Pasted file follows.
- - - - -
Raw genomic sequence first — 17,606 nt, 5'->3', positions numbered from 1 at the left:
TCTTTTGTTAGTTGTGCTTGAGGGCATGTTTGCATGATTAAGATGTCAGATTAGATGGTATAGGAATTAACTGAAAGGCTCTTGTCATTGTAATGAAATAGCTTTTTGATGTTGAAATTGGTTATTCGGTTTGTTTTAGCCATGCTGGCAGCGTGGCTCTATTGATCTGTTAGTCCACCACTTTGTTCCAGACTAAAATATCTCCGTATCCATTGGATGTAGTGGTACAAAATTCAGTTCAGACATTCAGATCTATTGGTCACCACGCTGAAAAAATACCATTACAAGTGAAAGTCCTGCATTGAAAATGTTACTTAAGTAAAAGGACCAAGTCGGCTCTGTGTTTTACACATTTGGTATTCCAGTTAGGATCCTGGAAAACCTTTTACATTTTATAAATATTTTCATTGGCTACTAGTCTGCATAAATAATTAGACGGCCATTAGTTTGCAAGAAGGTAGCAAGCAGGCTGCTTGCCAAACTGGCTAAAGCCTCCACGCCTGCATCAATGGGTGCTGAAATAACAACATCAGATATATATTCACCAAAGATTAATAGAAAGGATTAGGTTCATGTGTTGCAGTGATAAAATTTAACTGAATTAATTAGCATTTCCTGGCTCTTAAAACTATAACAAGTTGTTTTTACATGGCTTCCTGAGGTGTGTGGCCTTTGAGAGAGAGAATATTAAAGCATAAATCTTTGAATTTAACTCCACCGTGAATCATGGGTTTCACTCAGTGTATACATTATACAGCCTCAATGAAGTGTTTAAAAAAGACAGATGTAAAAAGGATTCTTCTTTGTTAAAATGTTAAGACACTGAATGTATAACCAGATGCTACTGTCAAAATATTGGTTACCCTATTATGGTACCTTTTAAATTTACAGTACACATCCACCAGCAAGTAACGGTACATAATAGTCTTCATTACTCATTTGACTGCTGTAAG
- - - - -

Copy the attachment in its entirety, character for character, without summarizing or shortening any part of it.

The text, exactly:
Raw genomic sequence first — 17,606 nt, 5'->3', positions numbered from 1 at the left:
TCTTTTGTTAGTTGTGCTTGAGGGCATGTTTGCATGATTAAGATGTCAGATTAGATGGTATAGGAATTAACTGAAAGGCTCTTGTCATTGTAATGAAATAGCTTTTTGATGTTGAAATTGGTTATTCGGTTTGTTTTAGCCATGCTGGCAGCGTGGCTCTATTGATCTGTTAGTCCACCACTTTGTTCCAGACTAAAATATCTCCGTATCCATTGGATGTAGTGGTACAAAATTCAGTTCAGACATTCAGATCTATTGGTCACCACGCTGAAAAAATACCATTACAAGTGAAAGTCCTGCATTGAAAATGTTACTTAAGTAAAAGGACCAAGTCGGCTCTGTGTTTTACACATTTGGTATTCCAGTTAGGATCCTGGAAAACCTTTTACATTTTATAAATATTTTCATTGGCTACTAGTCTGCATAAATAATTAGACGGCCATTAGTTTGCAAGAAGGTAGCAAGCAGGCTGCTTGCCAAACTGGCTAAAGCCTCCACGCCTGCATCAATGGGTGCTGAAATAACAACATCAGATATATATTCACCAAAGATTAATAGAAAGGATTAGGTTCATGTGTTGCAGTGATAAAATTTAACTGAATTAATTAGCATTTCCTGGCTCTTAAAACTATAACAAGTTGTTTTTACATGGCTTCCTGAGGTGTGTGGCCTTTGAGAGAGAGAATATTAAAGCATAAATCTTTGAATTTAACTCCACCGTGAATCATGGGTTTCACTCAGTGTATACATTATACAGCCTCAATGAAGTGTTTAAAAAAGACAGATGTAAAAAGGATTCTTCTTTGTTAAAATGTTAAGACACTGAATGTATAACCAGATGCTACTGTCAAAATATTGGTTACCCTATTATGGTACCTTTTAAATTTACAGTACACATCCACCAGCAAGTAACGGTACATAATAGTCTTCATTACTCATTTGACTGCTGTAAG